Rainbowing – Colorful Handwriting Practice

by Kim

I use this activity to help my kindergartener son practice his spelling words. Because let’s face it, memorizing things isn’t fun for young children. Since my 3 year old daughter thinks she should do everything her big brother does, I adjusted this for her to practice her letters, numbers, and writing practice.

All you will need to do this simple activity are paper and crayons. That’s it.

I drew an upper and lower case A for my daughter and her friend. But we also did a couple of numbers and threw in some shapes, too.

Have your child trace the letter, shape, or number with any color crayon. As they are tracing it have them say it out loud, too. For letters we say the letters and then say the sound they make. For shapes we will say the shape and then say something that is that shape. You get the idea.

Have them trace over the object again with a different color crayon.

Then have them repeat it again with another color, and so on until all seven colors of the rainbow are used.

Our friends had a little trouble getting the idea at first, they wanted to draw another one next to the one I had drawn. But with a little bit of guidance they saw that it would make that one a rainbow and then they were eager to do it.

Now you have a rainbowed letter (or number or shape).

This is a very easy way to get your child to do repetition without making it seem like doing the same thing seven times. It is great for handwriting and pencil grasp practice, along with recognition of letters, shapes, numbers, and colors. It really is a lot of fun and your refrigerator will soon be covered with rainbowed objects. Just a warning.

 

Kim is a contributing writer for No Time For Flash Cards, a mom to a toddler, a preschooler, and a foster parent, too. She juggles her day by trying out fun activities and crafts with the kids. After all, she is just a big kid herself. See what she has been up to over at Mom Tried It.

Letter Of The Week – Letter L Theme

We are almost half way through the alphabet with our Letter of The Week theme series. These theme posts are meant to bring together upper and lowercase letter crafts, crafts and projects that begin with the letter and whole alphabet books and activities. Why do this? To make it easier for you to find what you need for every letter.

{Letter L Crafts}

Ladder L- Leaf L -Lighthouse l Love L

{Crafts & Activities That Start With L}

lantern craft

Ladybug CraftLadybug Math- Lanterns- LeavesLego MeasuringLeopard Craft- Lightning BugsLove Bugs

{ Alphabet Books }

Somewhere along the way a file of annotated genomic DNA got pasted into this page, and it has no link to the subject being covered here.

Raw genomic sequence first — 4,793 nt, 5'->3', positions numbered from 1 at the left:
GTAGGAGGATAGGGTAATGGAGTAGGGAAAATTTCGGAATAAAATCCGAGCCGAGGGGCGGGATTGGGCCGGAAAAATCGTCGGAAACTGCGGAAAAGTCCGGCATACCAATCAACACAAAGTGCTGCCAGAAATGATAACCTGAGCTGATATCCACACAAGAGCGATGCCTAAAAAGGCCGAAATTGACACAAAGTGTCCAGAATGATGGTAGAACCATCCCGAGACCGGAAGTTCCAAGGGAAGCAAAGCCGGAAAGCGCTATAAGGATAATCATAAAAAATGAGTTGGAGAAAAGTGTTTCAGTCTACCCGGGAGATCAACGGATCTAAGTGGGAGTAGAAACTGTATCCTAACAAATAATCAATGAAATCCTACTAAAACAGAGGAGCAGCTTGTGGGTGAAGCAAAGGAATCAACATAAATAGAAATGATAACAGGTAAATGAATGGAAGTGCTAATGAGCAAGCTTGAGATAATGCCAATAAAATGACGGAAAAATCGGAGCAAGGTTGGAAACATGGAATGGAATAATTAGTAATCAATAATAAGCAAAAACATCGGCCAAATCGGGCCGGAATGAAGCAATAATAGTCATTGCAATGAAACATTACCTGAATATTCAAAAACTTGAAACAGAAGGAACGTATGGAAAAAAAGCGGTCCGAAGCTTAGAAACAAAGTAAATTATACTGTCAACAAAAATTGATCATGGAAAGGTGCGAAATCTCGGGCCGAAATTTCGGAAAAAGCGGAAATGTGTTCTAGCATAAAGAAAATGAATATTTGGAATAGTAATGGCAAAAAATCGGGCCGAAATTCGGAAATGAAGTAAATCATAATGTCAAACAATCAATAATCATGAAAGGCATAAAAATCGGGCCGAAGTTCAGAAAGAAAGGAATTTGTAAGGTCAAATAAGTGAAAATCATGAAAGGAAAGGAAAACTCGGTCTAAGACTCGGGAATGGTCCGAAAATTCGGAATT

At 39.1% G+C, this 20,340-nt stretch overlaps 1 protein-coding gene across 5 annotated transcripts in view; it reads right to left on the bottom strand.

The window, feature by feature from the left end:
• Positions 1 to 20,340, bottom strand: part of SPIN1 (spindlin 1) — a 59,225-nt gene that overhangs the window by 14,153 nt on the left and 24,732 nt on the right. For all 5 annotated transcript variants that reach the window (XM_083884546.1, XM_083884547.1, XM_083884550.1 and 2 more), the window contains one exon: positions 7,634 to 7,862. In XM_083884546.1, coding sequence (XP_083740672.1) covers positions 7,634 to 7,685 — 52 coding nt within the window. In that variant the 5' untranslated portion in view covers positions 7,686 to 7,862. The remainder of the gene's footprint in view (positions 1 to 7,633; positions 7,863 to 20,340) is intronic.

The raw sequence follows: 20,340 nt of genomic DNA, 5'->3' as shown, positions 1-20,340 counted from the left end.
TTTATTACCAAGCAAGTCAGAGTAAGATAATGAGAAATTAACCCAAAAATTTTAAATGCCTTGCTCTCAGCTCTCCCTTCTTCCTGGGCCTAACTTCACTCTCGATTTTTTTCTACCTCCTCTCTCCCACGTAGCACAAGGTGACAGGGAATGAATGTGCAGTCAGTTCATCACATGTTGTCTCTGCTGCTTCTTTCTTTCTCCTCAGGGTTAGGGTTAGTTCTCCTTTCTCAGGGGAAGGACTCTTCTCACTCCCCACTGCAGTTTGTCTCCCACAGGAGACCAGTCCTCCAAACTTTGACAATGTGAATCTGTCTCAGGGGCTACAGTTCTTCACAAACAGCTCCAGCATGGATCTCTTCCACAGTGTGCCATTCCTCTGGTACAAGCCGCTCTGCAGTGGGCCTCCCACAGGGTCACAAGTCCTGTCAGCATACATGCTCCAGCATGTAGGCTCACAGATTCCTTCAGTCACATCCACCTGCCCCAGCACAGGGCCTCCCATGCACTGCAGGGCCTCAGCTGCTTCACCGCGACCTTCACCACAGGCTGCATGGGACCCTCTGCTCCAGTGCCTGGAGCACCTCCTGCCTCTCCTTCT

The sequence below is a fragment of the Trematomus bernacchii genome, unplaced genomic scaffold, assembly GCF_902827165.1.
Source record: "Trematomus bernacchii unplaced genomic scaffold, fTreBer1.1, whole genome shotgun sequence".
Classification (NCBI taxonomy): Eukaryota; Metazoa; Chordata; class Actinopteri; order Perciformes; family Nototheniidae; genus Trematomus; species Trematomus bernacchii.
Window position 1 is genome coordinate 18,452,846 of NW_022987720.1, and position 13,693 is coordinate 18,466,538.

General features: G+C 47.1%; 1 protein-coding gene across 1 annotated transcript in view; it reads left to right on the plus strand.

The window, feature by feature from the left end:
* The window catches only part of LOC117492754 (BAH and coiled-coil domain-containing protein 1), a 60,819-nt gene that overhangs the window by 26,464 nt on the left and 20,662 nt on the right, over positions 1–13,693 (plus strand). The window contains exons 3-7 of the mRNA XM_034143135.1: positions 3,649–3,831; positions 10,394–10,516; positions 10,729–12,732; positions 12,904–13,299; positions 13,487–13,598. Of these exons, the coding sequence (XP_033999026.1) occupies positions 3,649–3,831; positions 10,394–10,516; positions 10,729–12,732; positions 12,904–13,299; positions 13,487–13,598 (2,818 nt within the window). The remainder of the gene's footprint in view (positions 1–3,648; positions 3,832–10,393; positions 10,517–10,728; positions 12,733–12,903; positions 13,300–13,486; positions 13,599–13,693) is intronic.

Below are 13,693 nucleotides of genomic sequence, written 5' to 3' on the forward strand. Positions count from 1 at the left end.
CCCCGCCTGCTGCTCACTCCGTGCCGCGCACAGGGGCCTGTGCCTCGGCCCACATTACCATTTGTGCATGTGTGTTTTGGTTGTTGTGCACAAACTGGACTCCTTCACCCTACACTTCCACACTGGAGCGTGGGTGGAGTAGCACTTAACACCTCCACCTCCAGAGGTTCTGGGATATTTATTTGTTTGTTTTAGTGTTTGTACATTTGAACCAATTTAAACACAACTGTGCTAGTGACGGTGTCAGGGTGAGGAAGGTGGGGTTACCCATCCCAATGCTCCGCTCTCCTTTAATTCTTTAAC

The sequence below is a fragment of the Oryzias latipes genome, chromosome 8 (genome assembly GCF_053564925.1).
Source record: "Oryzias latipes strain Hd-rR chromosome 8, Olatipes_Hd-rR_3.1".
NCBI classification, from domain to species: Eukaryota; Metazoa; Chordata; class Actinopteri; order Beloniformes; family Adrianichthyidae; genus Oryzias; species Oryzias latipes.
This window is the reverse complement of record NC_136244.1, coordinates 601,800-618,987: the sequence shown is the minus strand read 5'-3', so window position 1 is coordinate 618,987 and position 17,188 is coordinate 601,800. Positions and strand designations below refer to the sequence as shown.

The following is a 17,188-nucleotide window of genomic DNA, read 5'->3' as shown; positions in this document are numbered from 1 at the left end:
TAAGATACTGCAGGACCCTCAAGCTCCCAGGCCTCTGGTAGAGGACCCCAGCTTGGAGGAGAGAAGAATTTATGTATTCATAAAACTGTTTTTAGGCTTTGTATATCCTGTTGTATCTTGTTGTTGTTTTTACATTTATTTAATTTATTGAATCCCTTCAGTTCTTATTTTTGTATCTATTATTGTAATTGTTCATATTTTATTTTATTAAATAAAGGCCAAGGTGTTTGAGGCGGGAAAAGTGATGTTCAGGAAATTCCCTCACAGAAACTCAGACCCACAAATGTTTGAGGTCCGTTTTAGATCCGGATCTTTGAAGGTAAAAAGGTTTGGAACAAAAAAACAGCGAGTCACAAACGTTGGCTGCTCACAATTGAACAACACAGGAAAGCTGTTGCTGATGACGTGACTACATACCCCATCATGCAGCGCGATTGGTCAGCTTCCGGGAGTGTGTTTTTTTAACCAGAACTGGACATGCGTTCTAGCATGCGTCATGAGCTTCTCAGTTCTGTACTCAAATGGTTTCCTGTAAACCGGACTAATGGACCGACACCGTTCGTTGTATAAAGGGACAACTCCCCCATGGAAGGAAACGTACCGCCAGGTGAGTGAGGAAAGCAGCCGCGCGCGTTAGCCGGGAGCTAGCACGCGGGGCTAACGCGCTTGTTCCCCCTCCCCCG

The Alphabet from A to Y With Bonus Letter Z! by Steve Martin was introduced to me by Rebecca when she sent it in for this post . When I saw it at the library I grabbed it and so glad I did. It’s a fun book with silly rhymes for each letter and I was surprised that my son sat all the way through it. It’s a pretty long alphabet book for a toddler. I liked the details in the illustrations even if the sometimes gross humor was not my favorite, but kids will love it !

Alphabeep!: A Zipping, Zooming ABC by Debora Pearson is a great book for older toddlers and preschoolers. The transportation themed book uses rhymes and colorful illustrations to go from A to Z. The text was a bit long for my young toddler but I shortened it and he was able to enjoy the book , children 2 and up will love it just the way it is! This ison my must buy list.

{ Whole Alphabet Activities}

Alphabet Sensory Tub - Car AlphabetFamily Letters

 

Letter Of The Week – K Theme

Letter of The Week is one of our most popular series. If you want to know more about my approach to letter of the week and how I have used it in my classes and home I explain it all here. We believe in playing with letters, playing with books and playing with language in it’s many forms. Kids learn best through hands on experiences so expose them to the world of letters through their world of play. Our eBook has a whole alphabet full of crafts as well as some exclusive never seen on the site!

Letter K Crafts

Key KKing K - Kite K

 K Activities

Kandinsky Inspired Project - Knight’s Shield –   Lock & Key Match

Letter Activities For The Whole Alphabet

Fun with Alphabet Beads  - Post Office Letter Sorting Sandpaper Letter Tracing

 

Letter Of The Week – F Theme